Probably not much of a problem, under normal circumstances. However, in times of a financial crisis…
The new EU treaty (minus Britain) has abolished much room for fiscal policy.
Under normal, business cycle generated variety in economic activity, monetary policy is probably enough to stabilize output and smooth out the business cycle (one can do this either by rule or discretionary policy).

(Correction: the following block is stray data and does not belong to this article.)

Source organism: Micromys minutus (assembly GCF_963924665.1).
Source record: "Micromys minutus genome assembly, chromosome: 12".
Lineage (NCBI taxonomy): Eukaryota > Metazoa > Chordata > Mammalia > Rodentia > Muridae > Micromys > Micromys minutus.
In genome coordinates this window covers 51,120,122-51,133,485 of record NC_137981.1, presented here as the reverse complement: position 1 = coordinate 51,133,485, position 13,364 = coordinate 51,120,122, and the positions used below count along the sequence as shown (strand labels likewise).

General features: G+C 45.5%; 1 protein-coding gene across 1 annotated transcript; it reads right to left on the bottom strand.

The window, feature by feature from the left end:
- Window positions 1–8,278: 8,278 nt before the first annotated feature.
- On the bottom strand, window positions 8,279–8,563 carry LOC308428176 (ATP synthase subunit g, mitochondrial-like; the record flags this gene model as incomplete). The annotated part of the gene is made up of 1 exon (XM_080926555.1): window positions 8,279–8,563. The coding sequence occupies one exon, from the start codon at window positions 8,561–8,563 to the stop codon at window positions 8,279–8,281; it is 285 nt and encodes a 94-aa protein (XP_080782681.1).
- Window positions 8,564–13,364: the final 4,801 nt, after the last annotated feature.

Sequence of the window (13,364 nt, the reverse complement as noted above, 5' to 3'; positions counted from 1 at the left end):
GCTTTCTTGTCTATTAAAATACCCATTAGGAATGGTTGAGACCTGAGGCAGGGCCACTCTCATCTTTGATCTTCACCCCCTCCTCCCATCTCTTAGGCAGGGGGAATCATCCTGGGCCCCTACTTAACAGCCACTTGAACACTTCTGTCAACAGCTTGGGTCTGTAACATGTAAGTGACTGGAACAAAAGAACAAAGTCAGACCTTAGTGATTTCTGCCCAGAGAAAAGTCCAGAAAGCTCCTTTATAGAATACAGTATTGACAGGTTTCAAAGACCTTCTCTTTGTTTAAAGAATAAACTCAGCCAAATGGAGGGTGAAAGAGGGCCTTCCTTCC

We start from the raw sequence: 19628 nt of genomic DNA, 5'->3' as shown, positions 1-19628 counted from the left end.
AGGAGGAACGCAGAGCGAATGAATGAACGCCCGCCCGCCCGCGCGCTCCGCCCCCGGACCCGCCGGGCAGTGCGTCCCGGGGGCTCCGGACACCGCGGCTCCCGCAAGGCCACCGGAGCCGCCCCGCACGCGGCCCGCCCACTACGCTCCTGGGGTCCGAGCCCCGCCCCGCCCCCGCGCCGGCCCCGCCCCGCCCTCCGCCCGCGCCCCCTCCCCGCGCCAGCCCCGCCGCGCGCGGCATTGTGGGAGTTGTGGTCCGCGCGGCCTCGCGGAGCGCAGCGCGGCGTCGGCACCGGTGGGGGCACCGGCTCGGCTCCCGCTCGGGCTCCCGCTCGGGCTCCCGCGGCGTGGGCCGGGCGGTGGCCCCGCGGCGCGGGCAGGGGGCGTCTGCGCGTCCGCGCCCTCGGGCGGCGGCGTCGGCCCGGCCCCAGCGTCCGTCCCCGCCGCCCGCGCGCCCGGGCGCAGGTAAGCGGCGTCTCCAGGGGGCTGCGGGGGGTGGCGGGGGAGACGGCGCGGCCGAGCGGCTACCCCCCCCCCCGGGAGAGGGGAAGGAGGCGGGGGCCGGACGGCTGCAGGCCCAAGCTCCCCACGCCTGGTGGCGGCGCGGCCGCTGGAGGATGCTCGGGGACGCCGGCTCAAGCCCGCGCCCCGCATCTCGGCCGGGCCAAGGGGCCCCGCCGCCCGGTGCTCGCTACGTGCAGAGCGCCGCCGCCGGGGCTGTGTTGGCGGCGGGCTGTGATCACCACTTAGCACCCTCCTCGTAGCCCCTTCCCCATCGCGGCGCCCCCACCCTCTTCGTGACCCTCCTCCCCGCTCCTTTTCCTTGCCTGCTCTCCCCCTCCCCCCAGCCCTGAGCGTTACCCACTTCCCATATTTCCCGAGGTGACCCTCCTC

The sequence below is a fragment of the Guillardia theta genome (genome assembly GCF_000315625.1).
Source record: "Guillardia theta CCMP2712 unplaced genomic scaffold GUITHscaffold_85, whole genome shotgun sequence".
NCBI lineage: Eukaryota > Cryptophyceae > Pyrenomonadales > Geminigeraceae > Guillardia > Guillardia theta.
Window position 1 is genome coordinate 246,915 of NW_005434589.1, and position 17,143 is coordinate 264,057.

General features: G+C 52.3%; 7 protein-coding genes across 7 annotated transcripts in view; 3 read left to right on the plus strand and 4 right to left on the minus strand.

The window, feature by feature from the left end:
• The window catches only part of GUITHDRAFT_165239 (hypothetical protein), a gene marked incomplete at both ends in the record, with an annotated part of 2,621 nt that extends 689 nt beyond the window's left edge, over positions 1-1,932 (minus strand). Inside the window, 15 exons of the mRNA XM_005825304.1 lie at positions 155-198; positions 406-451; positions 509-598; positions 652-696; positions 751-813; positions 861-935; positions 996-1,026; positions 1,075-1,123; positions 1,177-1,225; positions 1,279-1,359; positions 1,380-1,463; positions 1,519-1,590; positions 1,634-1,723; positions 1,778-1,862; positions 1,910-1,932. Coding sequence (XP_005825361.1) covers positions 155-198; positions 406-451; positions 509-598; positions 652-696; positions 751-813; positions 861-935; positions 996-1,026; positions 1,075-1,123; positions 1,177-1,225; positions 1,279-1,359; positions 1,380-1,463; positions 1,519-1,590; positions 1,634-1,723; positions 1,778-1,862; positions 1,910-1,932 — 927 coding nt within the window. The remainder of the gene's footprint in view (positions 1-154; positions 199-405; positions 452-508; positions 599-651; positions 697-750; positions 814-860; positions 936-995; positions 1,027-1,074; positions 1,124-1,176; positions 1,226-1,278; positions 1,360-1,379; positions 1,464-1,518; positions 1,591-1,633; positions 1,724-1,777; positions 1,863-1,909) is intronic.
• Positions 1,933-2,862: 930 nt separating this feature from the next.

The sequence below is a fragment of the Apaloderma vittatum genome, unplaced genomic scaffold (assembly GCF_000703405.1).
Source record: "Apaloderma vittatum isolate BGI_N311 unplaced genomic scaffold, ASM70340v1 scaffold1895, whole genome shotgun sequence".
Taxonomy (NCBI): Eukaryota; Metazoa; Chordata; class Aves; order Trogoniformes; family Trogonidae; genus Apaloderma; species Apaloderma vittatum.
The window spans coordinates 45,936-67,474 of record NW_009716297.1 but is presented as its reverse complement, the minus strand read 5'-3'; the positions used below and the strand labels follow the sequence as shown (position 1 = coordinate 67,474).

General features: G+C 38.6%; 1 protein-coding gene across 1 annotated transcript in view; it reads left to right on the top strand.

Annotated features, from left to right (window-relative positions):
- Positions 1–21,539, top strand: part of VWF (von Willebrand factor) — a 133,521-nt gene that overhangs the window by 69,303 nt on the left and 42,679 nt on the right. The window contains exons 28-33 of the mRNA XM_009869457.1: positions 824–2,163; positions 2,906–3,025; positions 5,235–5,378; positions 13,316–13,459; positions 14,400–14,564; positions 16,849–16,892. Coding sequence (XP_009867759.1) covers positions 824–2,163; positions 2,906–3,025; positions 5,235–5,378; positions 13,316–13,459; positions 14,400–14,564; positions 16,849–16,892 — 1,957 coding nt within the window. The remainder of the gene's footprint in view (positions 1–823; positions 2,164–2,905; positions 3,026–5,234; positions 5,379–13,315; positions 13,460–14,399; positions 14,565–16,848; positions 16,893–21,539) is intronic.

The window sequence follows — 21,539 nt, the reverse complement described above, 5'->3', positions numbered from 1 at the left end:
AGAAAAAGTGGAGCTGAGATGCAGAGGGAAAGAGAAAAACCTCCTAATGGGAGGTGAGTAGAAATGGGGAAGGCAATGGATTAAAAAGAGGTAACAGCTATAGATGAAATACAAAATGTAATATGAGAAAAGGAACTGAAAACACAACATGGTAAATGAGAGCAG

This becomes more problematic under a currency union when there is ‘one-size-fits-all’ monetary policy. If parts of the union are booming, but other parts are in recession, what is the central bank going to do?
However, abolishing a fiscal policy can become really problematic when there is a financial crisis and monetary policy loses much of its traction, as experiences in Japan have shown. From ShareholdersUnite at Seeking Alpha: